Tension and unrest are evident in both Player Piano and Gattaca not only between different social classes, but within them, as testing for capability has necessitated competition. In Player Piano, those given unimportant jobs view engineers and managers with a mix of envy and hatred, and those intelligent or lucky enough to secure positions above machines view everyone else with contempt. The social classes in Gattaca are reflective of this: “invalids” are labelled as inadequate and insufficient and are consistently told they are not good enough, while those with favourable genes consider natural genes inferior and other “valids” competition. This mental antagonism is reflected in Paul Proteus’ thought, “The usual attitude of the Country Club set towards Homesteaders was contempt, all right” (Vonnegut 174) and Vincent Freeman’s narration, “I belonged to a new underclass, no longer determined by social status or the colour of your skin. No, we now have discrimination down to a science” (Niccol). Paul is introduced in Player Piano to be immersed in the opinions and lifestyle of Ilium Works as a representation of the thoughts of his peers: his views on the different social classes reflect the views of other members of his social class. He initially considers people in the Reconstruction and Reclamation Corps and the Army to be inferior, unclean, and depressing; his feelings toward them contain no empathy, only displeasure. Vincent’s description of the genetic division between valids and invalids introduces its inevitability and permanence: this discrimination and the unease that accompanies it are rooted in science, and therefore cannot be disproved or escaped. Invalids have no option to improve their situations and futures because of the immense staticity of their genes, so envy and hopelessness play large roles in the resulting mental separation. In either case, societal divisions have been created by success-predicting tests, and the mental rifts that accompany them instill tension and unease between groups.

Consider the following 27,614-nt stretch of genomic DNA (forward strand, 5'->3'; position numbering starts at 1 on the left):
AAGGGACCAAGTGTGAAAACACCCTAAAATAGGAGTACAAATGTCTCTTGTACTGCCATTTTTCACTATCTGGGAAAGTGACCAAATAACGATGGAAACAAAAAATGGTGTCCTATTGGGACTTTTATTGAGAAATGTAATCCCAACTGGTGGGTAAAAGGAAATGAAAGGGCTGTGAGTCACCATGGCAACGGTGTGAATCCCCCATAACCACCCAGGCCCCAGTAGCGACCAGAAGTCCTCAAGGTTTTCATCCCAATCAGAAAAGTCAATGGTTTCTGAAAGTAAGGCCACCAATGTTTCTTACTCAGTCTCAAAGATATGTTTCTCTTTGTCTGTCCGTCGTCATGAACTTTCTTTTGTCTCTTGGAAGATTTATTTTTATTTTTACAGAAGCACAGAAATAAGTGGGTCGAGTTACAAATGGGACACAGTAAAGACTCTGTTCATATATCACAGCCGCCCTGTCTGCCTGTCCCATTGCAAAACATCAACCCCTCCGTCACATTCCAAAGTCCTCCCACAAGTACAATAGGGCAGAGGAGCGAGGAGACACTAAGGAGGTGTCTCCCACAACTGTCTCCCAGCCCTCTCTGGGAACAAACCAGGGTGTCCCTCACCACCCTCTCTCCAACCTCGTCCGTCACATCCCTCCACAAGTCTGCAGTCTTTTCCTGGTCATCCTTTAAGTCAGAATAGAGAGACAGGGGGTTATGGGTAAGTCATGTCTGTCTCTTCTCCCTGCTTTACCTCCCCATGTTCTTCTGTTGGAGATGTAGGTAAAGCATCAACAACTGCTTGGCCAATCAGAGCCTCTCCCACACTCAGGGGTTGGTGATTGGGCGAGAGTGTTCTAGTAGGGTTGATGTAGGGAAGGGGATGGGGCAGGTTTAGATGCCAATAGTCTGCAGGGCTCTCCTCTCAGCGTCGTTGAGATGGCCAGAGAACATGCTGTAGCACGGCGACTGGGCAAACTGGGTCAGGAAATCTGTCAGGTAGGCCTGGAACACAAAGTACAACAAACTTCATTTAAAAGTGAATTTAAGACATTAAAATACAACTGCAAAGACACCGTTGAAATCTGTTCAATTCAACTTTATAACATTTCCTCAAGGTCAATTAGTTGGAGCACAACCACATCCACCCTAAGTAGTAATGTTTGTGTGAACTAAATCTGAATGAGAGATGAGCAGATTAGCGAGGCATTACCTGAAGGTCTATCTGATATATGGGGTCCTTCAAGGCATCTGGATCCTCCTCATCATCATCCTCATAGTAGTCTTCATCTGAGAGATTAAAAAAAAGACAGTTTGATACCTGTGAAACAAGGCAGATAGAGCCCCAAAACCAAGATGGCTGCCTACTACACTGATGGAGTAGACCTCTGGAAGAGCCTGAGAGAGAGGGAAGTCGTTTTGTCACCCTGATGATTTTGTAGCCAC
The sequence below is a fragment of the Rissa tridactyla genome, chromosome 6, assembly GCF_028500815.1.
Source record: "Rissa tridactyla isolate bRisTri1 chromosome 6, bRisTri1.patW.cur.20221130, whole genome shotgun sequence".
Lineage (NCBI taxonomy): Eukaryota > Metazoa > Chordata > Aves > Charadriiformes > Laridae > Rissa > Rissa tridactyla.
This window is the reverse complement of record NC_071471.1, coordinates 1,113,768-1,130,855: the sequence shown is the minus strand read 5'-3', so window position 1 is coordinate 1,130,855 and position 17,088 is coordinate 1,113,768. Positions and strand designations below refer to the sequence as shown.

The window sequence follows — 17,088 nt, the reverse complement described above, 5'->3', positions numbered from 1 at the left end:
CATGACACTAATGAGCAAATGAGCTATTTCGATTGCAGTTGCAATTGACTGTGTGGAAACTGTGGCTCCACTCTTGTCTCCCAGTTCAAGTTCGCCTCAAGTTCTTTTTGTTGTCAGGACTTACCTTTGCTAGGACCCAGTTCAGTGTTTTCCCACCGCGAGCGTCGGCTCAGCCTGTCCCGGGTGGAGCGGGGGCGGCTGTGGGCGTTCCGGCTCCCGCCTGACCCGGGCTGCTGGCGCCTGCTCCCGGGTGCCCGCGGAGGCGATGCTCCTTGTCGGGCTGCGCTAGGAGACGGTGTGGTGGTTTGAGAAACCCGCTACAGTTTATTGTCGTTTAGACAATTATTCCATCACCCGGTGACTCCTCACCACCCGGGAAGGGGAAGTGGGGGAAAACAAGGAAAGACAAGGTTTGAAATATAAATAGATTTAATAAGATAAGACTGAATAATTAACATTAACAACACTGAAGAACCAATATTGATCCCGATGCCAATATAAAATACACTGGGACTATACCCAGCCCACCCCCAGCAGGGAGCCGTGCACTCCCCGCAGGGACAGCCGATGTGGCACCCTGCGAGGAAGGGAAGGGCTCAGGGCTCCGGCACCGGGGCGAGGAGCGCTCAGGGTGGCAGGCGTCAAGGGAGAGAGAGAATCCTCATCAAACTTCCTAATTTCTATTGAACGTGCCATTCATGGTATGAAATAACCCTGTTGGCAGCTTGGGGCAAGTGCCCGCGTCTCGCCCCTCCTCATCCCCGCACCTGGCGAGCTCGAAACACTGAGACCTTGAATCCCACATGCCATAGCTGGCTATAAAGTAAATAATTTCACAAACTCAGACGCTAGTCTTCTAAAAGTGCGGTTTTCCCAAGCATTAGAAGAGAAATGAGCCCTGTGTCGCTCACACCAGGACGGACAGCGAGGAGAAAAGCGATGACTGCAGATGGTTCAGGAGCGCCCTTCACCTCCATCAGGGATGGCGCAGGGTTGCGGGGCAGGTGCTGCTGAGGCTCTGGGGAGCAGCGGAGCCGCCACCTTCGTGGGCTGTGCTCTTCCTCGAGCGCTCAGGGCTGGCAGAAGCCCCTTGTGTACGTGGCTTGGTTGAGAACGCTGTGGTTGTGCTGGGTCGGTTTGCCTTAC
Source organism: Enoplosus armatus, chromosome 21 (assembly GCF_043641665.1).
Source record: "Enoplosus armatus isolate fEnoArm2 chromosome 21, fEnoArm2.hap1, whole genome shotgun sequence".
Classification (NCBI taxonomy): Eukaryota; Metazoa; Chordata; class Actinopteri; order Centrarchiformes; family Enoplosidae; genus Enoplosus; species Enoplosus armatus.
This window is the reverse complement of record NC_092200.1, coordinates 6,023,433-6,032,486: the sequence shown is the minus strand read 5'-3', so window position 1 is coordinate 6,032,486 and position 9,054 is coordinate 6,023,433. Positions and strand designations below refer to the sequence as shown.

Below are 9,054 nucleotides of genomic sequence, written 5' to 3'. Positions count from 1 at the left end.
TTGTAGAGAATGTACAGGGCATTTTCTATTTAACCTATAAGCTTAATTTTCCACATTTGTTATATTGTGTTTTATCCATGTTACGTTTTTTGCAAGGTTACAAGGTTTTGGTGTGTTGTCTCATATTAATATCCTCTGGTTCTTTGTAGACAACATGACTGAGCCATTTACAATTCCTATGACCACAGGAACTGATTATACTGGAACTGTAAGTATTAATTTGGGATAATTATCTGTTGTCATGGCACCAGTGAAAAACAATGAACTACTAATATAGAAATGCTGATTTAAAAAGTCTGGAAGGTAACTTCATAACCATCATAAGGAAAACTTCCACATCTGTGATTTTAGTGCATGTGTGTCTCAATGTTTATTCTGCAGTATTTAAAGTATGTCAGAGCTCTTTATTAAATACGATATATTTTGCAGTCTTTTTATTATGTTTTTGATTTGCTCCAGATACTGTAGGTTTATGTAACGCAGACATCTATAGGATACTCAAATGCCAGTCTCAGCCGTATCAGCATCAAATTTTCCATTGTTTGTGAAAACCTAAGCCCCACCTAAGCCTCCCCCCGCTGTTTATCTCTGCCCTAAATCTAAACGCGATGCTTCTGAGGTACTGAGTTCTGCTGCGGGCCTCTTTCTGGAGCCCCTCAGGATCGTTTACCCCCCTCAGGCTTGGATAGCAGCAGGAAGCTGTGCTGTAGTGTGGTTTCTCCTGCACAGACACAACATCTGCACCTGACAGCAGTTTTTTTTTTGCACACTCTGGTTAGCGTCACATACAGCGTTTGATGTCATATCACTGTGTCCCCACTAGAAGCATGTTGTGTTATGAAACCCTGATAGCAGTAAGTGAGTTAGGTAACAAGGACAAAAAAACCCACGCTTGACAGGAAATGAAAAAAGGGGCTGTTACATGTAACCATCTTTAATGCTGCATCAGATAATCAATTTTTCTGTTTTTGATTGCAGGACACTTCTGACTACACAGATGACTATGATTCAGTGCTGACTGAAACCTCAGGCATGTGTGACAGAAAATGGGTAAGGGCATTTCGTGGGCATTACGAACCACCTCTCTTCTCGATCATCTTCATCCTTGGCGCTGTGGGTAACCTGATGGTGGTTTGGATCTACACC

Player Piano and Gattaca chronicle characters’ struggles against social position in order to reveal the faults behind social classes established by capability testing. Player Piano’s Paul Proteus strives to reverse the hyper-mechanization of his country; the increased designation of work to machines has removed many satisfactory jobs from the people, and only a select few still hold careers based on actual meaningful work. His decision to break free of this hierarchical labour system parallels Vincent Freeman’s decision to become a “borrowed ladder”: Vincent’s dream of travelling to space is refuted by his genetic status as an invalid, and his determination to achieve this goal drives him to reject his identity for that of Jerome Eugene Morrow, a genetically elite individual with the DNA that will allow Vincent entrance into the Gattaca corporation’s space program. Vincent explains the reasoning behind this decision: “No matter how much I trained or how much I studied, the best test score in the world wasn’t going to matter unless it had the blood test to go with it” (Niccol). Paul’s decision, albeit quite similar to Vincent’s, is fuelled not by a desire to realize a dream, but by an assumed responsibility to restore equal labour opportunities and de-mechanize work: “In order to get what we’ve got…we have, in effect, traded these people out of what was the most important thing on earth to them — the feeling of being needed and useful, the foundation of self-respect” (Vonnegut 175). Paul is convinced that society has taken a wrong turn in replacing humans with machines, and that self-respect has been taken from the common people with the implementation of advanced mechanized work and concentrated into those working above the machines. His desire is to revert society to a less advanced state, where everyone had access to self-respecting work. Vincent’s yearning for space, in contrast, drives him to become someone more advanced, at least on the surface, and to reject the flaws that have labelled him. The restricted freedom that developed as a result of the rigid social class structure from both pieces is challenged by the main characters as a display of its ineffectiveness.